As anyone familiar with Bowie’s music knows, a journey through the albums in order yields a journey through different musical styles, different characters, different moods and messages. But aside from inhabiting different roles, David has consistently worked with different musicians. Musicians who bring something different to his songs and melodies, making an easier transistion to work different ideas or go in different directions, from what had been recorded before. Often to great effect. The seventies in particular yielded a run of albums that might be unparalleled in both quality and styles. Try Hunky Dory, Ziggy Stardust, Diamond dogs, Station to station, Low, as just some. The first two alone would make most careers! Arguably the eighties and nineties are more of a mixed bag, but plenty of high points in there. But what makes them good is not the ability to change, experiment and try something new, but the ability to connect. Good songs engage the listener in some way. Words might tell a story, or share a common experience or feeling, but also allow the listener to bring their perspective into it. Maybe a phrase in the verse or chorus when attached to a melody, or sung a certain way, connects emotionally. On the flip side, the music might hook in the listener via a myriad of ways. A catchy melody or beat, a guitar riff, or a new noise, a certain tempo or key. If you get this with both the words and music you get good and often great work. Bowie had this  understanding with music. He had this great way of bending convention, creating mystery and inner beauty, drawing in all kinds of different people who realized that yes, there is a place for them. He could change styles yes, but still with an eye on engaging the listener. Making that connection. Highlighting the different places in art, and inviting in the different people who inhabit or enjoy them. When you can do this with different musicians and make the connections consistently then it also brings something else. Possibilities.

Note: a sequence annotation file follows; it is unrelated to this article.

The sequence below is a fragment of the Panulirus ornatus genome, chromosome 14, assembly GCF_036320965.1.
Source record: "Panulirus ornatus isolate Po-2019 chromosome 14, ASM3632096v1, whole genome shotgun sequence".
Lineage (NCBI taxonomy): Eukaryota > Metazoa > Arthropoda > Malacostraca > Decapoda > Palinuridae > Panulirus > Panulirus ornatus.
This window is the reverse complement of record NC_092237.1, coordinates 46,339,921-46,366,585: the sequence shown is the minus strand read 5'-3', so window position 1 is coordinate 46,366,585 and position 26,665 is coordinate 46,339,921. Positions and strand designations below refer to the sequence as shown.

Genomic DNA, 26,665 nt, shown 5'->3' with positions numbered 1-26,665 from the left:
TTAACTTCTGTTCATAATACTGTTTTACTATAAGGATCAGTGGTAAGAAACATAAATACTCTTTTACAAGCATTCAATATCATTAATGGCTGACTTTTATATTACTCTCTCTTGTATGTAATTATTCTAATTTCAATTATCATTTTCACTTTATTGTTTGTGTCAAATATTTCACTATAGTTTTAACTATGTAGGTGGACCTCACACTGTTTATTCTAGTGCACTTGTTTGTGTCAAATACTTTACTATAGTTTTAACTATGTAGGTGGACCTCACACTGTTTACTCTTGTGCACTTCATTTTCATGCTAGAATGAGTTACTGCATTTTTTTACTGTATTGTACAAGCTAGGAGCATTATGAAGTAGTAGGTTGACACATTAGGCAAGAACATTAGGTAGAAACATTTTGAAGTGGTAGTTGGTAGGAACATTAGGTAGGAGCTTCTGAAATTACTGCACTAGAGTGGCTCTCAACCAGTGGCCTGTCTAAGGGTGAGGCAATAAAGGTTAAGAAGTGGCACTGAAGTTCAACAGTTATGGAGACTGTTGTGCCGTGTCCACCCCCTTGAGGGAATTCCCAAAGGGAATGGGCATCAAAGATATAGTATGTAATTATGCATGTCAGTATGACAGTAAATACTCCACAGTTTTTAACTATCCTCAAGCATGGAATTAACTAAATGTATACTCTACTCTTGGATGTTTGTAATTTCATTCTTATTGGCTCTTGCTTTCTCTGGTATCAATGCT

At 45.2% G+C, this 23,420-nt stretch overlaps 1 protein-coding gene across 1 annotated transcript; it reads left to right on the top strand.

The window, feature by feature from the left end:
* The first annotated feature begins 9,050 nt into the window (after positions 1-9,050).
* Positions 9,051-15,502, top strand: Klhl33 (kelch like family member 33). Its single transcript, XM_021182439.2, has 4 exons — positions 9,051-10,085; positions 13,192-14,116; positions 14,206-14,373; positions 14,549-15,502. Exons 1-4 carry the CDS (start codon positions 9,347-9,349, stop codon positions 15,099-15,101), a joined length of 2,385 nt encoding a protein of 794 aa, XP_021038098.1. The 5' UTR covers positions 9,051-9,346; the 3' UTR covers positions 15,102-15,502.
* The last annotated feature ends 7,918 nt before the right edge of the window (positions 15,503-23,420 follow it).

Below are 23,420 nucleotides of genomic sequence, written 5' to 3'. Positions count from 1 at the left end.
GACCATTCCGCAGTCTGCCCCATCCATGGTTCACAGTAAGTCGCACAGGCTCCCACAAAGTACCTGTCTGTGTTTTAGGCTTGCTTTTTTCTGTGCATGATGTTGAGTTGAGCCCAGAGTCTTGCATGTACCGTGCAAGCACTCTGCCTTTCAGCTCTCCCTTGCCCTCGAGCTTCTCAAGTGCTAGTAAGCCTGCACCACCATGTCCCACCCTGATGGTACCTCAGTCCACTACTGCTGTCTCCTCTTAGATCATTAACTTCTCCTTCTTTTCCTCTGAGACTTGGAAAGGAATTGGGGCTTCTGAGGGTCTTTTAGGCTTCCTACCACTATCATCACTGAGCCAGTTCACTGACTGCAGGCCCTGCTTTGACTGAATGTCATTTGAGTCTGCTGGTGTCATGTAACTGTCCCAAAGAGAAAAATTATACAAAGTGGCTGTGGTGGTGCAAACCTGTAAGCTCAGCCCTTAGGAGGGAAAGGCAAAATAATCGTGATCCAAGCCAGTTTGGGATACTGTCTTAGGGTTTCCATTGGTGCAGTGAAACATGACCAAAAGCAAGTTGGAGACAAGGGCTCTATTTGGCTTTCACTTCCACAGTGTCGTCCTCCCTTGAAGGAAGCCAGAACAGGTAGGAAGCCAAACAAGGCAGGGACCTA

There are a lot of bands or musicians out there, we all have our favorites, who mainly work on variations on a theme. Similar stuff each time. Sometimes that not a bad thing, sometimes it is, giving the impression of nothing else to offer or a creative tank run dry. Bowie though, always had possibilities. Somewhere else he might go. Sure some might say “well it’s possible anyone might do this or do that” in an anything is possible sense. But with Bowie things were possible in a real sense. He was not afraid to go somewhere different. It made things exciting, interesting, worth experiencing and seeing where the connections might lead. What different layers might exist, what new discoveries  might be found. He influenced people, and sometimes changed their lives just by showing us what possibilities are, what could be realized. What being different is. Not everything worked but a lot of it did. His hit ratio better than most. Wonderful quality control. Wonderful talent. It really did feel like the possibilities were endless because he was that good. His body of work speaks to this, as does his sphere of influence. And he always understood that in creating the layers, you leave a bit of room for the listener to bring themselves into it. That bit of mystery. That bit of ambiguity. Don’t give everything away, even if you want to. That last track on Blackstar, no? Even at the end he wanted to explore that space between connections and possibilities. We might ask, is that what he really meant? And he might answer that is all he ever meant.